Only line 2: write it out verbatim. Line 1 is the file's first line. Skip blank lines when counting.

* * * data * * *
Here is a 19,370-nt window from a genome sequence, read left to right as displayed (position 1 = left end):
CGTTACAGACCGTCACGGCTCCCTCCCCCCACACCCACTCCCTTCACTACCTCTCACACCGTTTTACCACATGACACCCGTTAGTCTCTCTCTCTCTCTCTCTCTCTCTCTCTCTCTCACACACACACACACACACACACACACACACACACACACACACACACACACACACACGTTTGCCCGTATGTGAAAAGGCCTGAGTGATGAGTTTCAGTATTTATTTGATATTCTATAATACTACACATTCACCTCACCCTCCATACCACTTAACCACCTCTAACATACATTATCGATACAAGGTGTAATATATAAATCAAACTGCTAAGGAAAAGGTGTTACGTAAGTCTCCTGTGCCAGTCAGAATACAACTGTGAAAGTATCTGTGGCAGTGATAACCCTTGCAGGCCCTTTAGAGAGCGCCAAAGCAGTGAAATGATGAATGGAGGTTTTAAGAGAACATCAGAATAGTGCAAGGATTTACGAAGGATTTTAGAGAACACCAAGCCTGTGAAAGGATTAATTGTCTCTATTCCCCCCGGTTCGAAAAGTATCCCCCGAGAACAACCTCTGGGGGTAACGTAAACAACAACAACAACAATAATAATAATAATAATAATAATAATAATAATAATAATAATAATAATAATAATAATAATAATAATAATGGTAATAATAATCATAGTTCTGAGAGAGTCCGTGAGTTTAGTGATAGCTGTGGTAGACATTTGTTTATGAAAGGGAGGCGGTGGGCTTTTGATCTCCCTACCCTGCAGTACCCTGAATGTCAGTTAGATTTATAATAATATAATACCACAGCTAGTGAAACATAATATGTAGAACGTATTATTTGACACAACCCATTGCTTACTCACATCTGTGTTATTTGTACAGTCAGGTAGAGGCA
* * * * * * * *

CGTTACAGACCGTCACGGCTCCCTCCCCCCACACCCACTCCCTTCACTACCTCTCACACCGTTTTACCACATGACACCCGTTAGTCTCTCTCTCTCTCTCTCTCTCTCTCTCTCTCTCACACACACACACACACACACACACACACACACACACACACACACACACACACACACGTTTGCCCGTATGTGAAAAGGCCTGAGTGATGAGTTTCAGTATTTATTTGATATTCTATAATACTACACATTCACCTCACCCTCCATACCACTTAACCACCTCTAACATACATTATCGATACAAGGTGTAATATATAAATCAAACTGCTAAGGAAAAGGTGTTACGTAAGTCTCCTGTGCCAGTCAGAATACAACTGTGAAAGTATCTGTGGCAGTGATAACCCTTGCAGGCCCTTTAGAGAGCGCCAAAGCAGTGAAATGATGAATGGAGGTTTTAAGAGAACATCAGAATAGTGCAAGGATTTACGAAGGATTTTAGAGAACACCAAGCCTGTGAAAGGATTAATTGTCTCTATTCCCCCCGGTTCGAAAAGTATCCCCCGAGAACAACCTCTGGGGGTAACGTAAACAACAACAACAACAATAATAATAATAATAATAATAATAATAATAATAATAATAATAATAATAATAATAATAATAATAATAATGGTAATAATAATCATAGTTCTGAGAGAGTCCGTGAGTTTAGTGATAGCTGTGGTAGACATTTGTTTATGAAAGGGAGGCGGTGGGCTTTTGATCTCCCTACCCTGCAGTACCCTGAATGTCAGTTAGATTTATAATAATATAATACCACAGCTAGTGAAACATAATATGTAGAACGTATTATTTGACACAACCCATTGCTTACTCACATCTGTGTTATTTGTACAGTCAGGTAGAGGCA